Obviously, over the course of the last year we've learned a great deal about that country, about its people, and we have been the beneficiaries of that in the sense that we're now much smarter than we were then.  So at this point all I can do is tell you that we as the force providers, the people who train and raise the force, are doing everything we can to make sure that as Soldiers go forward, they go forward with the right equipment, with the right training and with the right preparation.


            So I'm not in the "Monday morning quarterbacking" business.  My job is to do the best we can with what we know to make sure that soldiers are taken care of.  And that's our focus.


            Yes, ma'am?


            Q    Sir, may I follow up on that one?


            GEN. SPEAKES:  Yes.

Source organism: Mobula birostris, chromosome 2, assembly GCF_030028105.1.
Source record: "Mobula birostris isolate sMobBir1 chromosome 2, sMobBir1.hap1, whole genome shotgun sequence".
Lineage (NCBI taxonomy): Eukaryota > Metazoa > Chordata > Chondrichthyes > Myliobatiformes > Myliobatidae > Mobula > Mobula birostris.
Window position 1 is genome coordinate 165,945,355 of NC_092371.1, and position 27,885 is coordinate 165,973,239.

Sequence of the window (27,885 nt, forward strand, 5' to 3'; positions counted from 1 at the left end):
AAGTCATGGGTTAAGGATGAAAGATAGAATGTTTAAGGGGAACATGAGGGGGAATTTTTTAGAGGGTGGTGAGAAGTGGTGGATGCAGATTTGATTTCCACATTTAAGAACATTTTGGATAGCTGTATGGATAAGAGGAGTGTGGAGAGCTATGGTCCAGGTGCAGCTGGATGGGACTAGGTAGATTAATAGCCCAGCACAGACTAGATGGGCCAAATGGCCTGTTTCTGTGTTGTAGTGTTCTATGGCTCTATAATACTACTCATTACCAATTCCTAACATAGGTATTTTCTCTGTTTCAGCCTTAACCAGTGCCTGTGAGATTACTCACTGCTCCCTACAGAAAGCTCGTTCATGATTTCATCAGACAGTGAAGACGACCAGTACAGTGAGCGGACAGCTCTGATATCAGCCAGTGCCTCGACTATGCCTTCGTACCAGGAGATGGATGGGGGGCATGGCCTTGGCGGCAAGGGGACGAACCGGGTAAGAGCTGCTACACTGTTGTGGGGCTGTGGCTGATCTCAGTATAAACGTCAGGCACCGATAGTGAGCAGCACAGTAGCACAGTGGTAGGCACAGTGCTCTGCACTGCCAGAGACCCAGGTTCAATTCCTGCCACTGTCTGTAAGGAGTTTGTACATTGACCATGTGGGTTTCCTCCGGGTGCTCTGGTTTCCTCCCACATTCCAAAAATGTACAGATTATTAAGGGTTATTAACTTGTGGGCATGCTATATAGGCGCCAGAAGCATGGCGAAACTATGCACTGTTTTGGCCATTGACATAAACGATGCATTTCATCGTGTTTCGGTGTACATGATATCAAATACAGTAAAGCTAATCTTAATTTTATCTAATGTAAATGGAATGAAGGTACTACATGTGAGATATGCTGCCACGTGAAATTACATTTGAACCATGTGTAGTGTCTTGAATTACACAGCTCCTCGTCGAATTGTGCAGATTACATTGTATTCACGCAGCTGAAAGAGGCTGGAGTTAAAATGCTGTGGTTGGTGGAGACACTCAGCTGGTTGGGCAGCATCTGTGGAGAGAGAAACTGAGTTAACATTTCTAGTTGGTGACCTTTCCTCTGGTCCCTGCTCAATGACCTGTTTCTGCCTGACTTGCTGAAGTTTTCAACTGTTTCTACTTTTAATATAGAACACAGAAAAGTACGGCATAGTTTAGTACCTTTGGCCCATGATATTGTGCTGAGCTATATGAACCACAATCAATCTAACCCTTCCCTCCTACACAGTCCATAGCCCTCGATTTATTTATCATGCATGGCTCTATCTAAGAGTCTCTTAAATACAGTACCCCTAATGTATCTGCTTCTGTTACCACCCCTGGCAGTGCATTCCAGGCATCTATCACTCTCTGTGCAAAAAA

GEN. SORENSON:  Let me give you another perspective too because clearly this has been a lot of lessons learned here and I know this has been a constant question.  But let me try to frame it in the following.  You can go back to other particular operations with respect to even the Soviet Union in terms of some of their operations that they had in Afghanistan as well as Chechnya, where they came in in a vehicle configuration that was all buttoned up and all isolated, and in many cases that particular formation was destroyed.


            Now I think, as has been explained in many points and references, there's an art and science to this.  As General Speakes mentioned with the cultural aspect, the whole point of what we're doing there is to win the hearts and minds of that particular population in that country.  You don't do that by sitting -- staying in a vehicle, not getting out of the vehicle and not being exposed.  So there is an art   there from the standpoint of what is the balance in terms of protection that is required to that particular vulnerability where we're unprotected.  And it's that art and science that we're actually working with.